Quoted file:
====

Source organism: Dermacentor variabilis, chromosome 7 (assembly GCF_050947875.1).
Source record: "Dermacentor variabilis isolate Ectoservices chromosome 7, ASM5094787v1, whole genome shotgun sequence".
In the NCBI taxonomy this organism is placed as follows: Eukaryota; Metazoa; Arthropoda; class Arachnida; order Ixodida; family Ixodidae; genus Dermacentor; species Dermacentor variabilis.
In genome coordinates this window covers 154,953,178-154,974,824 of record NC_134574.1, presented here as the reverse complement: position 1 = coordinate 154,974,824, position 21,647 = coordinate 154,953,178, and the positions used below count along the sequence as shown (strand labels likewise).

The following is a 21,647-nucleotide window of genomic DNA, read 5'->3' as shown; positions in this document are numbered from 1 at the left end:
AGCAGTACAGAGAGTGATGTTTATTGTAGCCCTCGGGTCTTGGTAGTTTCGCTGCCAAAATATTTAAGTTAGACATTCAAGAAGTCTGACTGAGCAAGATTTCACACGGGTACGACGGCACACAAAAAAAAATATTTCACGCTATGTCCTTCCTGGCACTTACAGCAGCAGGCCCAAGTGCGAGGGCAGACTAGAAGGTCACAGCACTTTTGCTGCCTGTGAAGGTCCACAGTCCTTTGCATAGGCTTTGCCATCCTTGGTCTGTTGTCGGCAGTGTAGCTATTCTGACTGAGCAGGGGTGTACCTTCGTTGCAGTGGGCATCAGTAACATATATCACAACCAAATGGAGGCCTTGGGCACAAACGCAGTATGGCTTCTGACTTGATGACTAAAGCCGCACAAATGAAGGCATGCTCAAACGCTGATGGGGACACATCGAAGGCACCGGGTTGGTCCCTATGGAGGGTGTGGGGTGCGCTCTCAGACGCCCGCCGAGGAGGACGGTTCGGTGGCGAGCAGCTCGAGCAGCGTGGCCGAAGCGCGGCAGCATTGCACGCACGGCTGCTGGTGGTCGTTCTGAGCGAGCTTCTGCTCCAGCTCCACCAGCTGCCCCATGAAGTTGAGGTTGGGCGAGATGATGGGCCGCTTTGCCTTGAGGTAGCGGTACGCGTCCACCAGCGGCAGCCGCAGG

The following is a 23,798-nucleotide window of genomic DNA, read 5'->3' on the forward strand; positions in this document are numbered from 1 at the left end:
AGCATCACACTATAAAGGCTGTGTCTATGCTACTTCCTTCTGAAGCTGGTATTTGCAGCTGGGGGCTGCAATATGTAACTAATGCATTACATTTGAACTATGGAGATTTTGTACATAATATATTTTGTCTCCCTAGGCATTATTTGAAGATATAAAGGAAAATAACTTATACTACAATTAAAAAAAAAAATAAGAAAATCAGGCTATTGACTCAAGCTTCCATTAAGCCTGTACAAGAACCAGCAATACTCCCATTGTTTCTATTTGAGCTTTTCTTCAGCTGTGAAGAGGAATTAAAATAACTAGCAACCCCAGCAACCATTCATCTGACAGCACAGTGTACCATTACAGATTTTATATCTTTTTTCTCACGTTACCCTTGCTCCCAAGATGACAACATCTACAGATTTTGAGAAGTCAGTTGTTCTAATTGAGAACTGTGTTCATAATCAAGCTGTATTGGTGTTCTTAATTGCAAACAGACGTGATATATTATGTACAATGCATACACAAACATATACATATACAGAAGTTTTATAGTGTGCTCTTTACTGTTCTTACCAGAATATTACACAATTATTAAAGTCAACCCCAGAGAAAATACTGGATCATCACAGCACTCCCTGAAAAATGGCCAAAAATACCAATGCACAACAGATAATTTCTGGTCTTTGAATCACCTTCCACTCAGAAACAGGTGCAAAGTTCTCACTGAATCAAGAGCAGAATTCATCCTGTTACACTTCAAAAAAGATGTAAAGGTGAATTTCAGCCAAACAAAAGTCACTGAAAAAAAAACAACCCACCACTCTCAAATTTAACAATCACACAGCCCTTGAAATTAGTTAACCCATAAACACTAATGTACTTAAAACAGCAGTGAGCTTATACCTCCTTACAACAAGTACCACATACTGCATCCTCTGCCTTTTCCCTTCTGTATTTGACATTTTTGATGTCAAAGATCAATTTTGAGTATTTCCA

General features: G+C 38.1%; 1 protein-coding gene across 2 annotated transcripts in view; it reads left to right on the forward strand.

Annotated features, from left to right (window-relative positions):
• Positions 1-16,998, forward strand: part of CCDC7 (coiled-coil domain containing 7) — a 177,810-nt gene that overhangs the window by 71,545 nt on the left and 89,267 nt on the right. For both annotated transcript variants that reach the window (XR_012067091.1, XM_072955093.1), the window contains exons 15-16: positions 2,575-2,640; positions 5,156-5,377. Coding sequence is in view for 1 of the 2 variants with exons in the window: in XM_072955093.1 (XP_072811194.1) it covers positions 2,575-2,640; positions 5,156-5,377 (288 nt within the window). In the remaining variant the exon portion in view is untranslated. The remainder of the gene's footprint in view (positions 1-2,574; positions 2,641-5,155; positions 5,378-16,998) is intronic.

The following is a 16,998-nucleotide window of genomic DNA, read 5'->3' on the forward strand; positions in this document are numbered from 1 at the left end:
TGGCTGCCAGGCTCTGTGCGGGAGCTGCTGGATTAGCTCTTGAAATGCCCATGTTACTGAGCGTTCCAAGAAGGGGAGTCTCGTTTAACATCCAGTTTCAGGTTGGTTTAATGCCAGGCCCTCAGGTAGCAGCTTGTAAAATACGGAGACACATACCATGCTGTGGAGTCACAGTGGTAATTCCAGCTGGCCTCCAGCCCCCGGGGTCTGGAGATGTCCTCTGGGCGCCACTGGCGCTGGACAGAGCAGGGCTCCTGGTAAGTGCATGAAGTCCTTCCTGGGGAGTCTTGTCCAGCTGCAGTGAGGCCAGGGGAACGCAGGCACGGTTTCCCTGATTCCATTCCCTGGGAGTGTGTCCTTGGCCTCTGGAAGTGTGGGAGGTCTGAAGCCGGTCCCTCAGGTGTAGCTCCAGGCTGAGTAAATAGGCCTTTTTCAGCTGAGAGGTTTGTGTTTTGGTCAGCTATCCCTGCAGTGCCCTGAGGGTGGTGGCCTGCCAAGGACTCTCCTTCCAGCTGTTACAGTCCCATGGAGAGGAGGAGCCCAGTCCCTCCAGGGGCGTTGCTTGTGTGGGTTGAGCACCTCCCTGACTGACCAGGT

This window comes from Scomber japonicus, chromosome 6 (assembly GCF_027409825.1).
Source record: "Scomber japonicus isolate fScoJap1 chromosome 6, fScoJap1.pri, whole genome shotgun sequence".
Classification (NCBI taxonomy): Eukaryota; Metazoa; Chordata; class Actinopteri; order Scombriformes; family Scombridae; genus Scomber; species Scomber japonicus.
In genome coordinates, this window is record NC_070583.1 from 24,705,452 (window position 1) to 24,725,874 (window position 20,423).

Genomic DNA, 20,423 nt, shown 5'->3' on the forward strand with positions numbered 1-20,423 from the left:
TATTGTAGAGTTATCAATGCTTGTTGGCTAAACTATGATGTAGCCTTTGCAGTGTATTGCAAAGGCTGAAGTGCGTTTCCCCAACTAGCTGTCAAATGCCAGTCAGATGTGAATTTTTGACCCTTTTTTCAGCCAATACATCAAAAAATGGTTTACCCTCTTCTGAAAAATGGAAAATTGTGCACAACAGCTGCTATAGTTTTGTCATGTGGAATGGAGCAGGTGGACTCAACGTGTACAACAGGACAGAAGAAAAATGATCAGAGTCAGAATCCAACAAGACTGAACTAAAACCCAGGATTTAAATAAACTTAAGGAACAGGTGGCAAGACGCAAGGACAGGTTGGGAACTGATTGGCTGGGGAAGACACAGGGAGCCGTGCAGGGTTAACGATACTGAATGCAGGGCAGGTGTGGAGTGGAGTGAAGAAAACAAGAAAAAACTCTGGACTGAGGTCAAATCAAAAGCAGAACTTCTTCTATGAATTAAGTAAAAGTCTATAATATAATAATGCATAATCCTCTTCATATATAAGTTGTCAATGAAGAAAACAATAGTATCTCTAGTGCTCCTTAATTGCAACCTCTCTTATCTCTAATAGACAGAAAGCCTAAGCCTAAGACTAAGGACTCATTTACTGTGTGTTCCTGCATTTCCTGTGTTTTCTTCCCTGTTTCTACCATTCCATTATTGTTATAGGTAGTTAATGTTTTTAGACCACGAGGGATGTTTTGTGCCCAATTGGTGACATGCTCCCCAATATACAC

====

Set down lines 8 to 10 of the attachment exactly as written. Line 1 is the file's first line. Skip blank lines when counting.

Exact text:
AGCATCACACTATAAAGGCTGTGTCTATGCTACTTCCTTCTGAAGCTGGTATTTGCAGCTGGGGGCTGCAATATGTAACTAATGCATTACATTTGAACTATGGAGATTTTGTACATAATATATTTTGTCTCCCTAGGCATTATTTGAAGATATAAAGGAAAATAACTTATACTACAATTAAAAAAAAAAATAAGAAAATCAGGCTATTGACTCAAGCTTCCATTAAGCCTGTACAAGAACCAGCAATACTCCCATTGTTTCTATTTGAGCTTTTCTTCAGCTGTGAAGAGGAATTAAAATAACTAGCAACCCCAGCAACCATTCATCTGACAGCACAGTGTACCATTACAGATTTTATATCTTTTTTCTCACGTTACCCTTGCTCCCAAGATGACAACATCTACAGATTTTGAGAAGTCAGTTGTTCTAATTGAGAACTGTGTTCATAATCAAGCTGTATTGGTGTTCTTAATTGCAAACAGACGTGATATATTATGTACAATGCATACACAAACATATACATATACAGAAGTTTTATAGTGTGCTCTTTACTGTTCTTACCAGAATATTACACAATTATTAAAGTCAACCCCAGAGAAAATACTGGATCATCACAGCACTCCCTGAAAAATGGCCAAAAATACCAATGCACAACAGATAATTTCTGGTCTTTGAATCACCTTCCACTCAGAAACAGGTGCAAAGTTCTCACTGAATCAAGAGCAGAATTCATCCTGTTACACTTCAAAAAAGATGTAAAGGTGAATTTCAGCCAAACAAAAGTCACTGAAAAAAAAACAACCCACCACTCTCAAATTTAACAATCACACAGCCCTTGAAATTAGTTAACCCATAAACACTAATGTACTTAAAACAGCAGTGAGCTTATACCTCCTTACAACAAGTACCACATACTGCATCCTCTGCCTTTTCCCTTCTGTATTTGACATTTTTGATGTCAAAGATCAATTTTGAGTATTTCCA

General features: G+C 38.1%; 1 protein-coding gene across 2 annotated transcripts in view; it reads left to right on the forward strand.

Annotated features, from left to right (window-relative positions):